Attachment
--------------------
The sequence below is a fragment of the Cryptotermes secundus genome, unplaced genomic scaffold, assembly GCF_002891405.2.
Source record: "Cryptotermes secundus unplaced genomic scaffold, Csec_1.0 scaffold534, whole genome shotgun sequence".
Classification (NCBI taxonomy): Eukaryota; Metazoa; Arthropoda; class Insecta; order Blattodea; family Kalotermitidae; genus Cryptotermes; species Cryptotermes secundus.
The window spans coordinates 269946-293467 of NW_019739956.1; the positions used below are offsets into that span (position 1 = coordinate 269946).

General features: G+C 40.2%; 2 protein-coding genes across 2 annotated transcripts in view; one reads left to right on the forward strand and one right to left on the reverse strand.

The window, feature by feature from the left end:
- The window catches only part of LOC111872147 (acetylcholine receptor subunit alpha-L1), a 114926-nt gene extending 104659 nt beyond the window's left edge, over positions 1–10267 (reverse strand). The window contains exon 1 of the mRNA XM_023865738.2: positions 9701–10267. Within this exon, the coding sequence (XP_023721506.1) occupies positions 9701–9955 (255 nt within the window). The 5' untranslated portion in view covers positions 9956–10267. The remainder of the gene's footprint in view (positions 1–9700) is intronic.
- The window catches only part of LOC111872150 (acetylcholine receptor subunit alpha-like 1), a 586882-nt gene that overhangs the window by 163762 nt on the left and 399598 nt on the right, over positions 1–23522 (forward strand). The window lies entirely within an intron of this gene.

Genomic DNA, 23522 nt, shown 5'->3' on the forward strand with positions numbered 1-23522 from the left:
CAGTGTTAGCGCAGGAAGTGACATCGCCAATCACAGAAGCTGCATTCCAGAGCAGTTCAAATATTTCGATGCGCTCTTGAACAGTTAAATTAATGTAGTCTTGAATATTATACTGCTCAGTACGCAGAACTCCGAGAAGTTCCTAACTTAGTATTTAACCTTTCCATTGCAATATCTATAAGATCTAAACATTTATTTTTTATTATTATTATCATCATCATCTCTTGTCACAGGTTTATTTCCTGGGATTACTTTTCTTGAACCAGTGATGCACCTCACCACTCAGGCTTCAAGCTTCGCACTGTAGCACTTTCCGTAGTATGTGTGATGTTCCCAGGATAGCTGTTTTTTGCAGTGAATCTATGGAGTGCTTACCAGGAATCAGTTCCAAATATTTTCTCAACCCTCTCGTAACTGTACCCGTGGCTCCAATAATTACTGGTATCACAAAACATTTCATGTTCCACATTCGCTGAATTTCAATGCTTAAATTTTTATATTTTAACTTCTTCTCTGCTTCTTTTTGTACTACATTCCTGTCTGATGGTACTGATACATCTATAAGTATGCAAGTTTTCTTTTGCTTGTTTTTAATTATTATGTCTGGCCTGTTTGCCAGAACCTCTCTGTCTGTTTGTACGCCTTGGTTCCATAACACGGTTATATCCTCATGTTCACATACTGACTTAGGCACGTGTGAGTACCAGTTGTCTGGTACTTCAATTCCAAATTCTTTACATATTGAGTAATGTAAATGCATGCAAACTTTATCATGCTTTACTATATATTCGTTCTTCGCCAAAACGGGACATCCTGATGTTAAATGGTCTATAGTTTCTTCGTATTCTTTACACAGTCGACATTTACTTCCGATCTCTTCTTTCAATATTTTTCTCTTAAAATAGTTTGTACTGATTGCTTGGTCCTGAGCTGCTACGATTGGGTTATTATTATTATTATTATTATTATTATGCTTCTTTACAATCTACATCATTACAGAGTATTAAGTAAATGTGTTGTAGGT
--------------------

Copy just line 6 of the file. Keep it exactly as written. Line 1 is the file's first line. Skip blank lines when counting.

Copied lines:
The window, feature by feature from the left end: